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South African photojournalist Peter Magubane dies at 91

Peter Magubane, a renowned South African photojournalist who documented the struggles of black South Africans under apartheid for decades, died on Monday at the age of 91.

Magubane was one of the few black photographers working in South Africa during the apartheid era. His work helped to bring the brutality of the system to the world’s attention.

He joined the Drum magazine in 1955 and quickly gained prominence for his images of the everyday lives of black South Africans. One of his most iconic images, taken in 1956, shows a white girl sitting on a bench marked “Europeans Only” while a black maid sits behind her combing her hair.

In the 1960s, Magubane covered major events in the anti-apartheid struggle, including the arrest of Nelson Mandela and the Soweto uprising of 1976. His photographs of the uprising, in which police shot and killed hundreds of black students, helped to galvanize international support for the end of apartheid.

Magubane was regularly harassed, assaulted, and arrested by the South African government. He was also imprisoned for 586 days in solitary confinement in 1969.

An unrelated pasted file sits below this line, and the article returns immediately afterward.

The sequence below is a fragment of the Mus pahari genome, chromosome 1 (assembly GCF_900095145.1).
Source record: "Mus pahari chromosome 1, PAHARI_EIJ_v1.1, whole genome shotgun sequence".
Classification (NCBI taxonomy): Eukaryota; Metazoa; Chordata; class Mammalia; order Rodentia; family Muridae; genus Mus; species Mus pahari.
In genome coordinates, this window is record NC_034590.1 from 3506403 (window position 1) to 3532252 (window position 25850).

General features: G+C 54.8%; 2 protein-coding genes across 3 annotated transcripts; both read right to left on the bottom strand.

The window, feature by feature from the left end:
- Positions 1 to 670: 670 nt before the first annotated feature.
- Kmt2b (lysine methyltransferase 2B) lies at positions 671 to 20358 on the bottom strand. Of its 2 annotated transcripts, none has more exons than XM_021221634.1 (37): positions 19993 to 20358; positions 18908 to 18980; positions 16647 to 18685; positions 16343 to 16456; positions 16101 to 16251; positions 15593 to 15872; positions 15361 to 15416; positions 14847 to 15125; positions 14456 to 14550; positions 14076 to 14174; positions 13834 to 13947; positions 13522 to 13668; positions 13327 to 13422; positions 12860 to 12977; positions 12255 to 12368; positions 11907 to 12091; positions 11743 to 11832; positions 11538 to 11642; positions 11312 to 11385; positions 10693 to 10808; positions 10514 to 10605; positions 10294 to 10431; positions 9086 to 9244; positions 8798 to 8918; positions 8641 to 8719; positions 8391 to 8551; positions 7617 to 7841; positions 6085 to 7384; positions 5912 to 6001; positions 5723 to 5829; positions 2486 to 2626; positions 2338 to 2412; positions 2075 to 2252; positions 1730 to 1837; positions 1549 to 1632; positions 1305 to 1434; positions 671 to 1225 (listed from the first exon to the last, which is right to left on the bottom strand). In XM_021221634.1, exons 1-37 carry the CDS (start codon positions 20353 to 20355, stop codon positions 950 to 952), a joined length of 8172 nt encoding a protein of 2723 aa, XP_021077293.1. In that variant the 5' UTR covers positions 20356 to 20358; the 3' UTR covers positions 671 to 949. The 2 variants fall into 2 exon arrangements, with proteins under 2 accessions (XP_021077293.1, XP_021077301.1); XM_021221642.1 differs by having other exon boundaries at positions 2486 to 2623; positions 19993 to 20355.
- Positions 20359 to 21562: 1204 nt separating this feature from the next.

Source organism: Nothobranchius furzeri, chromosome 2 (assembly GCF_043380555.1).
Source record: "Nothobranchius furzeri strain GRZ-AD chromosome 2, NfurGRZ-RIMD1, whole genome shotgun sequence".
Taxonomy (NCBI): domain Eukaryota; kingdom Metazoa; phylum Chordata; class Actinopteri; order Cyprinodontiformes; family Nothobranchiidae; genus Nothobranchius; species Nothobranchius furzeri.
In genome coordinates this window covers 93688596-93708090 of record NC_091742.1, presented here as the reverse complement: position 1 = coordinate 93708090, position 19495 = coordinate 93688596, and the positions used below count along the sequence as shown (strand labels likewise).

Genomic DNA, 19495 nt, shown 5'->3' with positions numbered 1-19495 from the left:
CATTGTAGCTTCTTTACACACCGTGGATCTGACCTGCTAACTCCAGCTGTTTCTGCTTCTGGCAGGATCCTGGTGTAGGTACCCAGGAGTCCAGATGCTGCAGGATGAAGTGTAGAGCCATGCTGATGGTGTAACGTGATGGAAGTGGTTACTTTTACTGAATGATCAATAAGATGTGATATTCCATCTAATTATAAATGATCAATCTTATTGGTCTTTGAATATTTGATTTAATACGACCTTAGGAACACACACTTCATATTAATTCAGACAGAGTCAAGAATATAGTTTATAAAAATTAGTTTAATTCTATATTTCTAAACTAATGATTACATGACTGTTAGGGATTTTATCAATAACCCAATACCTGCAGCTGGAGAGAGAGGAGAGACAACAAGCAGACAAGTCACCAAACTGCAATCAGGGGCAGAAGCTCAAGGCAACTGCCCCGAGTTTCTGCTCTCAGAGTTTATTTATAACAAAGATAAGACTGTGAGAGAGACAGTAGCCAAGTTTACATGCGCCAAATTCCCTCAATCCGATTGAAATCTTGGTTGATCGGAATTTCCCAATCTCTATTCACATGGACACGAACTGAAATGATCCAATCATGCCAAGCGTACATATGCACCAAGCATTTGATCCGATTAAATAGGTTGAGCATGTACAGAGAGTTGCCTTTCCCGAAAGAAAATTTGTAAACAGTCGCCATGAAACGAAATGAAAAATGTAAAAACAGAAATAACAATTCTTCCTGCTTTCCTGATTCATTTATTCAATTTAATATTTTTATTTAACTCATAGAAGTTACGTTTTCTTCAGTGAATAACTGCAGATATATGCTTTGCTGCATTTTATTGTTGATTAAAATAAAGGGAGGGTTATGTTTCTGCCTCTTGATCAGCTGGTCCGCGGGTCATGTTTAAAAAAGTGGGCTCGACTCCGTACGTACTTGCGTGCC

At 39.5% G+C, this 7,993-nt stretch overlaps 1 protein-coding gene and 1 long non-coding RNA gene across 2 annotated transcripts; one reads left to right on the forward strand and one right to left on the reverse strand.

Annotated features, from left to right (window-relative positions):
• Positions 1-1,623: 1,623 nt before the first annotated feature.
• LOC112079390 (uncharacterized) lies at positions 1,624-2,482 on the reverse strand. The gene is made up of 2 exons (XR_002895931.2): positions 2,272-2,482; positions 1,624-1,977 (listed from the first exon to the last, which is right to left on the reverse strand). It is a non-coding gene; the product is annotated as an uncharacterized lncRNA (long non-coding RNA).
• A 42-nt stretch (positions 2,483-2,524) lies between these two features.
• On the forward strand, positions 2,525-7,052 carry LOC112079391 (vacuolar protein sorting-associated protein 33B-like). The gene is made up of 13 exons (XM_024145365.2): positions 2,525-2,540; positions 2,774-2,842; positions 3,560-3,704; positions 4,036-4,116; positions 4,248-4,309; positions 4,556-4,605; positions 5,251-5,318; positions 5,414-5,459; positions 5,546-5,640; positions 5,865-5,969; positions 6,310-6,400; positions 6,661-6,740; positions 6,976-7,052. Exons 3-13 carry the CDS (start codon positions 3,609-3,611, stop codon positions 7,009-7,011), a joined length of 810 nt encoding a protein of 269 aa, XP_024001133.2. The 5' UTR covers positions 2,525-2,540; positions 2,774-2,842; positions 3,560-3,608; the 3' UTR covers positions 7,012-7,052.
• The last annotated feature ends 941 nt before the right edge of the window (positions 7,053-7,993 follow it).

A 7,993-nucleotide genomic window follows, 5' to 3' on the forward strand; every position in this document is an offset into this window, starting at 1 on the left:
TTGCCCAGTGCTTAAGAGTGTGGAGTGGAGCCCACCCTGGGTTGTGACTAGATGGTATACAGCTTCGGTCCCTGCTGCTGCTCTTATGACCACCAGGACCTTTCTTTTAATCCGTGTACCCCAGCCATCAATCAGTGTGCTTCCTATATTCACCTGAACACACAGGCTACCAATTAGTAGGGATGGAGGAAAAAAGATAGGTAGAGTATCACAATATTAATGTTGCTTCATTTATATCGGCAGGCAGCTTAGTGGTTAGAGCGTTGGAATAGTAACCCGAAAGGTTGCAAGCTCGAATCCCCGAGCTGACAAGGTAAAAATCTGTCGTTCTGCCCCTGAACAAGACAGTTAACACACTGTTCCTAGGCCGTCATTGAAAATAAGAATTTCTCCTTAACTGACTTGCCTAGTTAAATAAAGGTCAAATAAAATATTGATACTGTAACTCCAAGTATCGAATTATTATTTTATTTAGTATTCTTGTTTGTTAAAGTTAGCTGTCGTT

Despite the persecution he faced, Magubane continued to document the struggle for freedom in South Africa. In 1990, he was appointed as the official photographer of Nelson Mandela after Mandela was released from prison.

Magubane’s work is considered to be an essential record of the apartheid era. His photographs helped to change the world and to bring about a more just South Africa.

In a statement, South African President Cyril Ramaphosa said that Magubane was “a true patriot” who “dedicated his life to documenting the struggle for freedom in South Africa.”

Ramaphosa added that Magubane’s work “will continue to inspire generations to come.”

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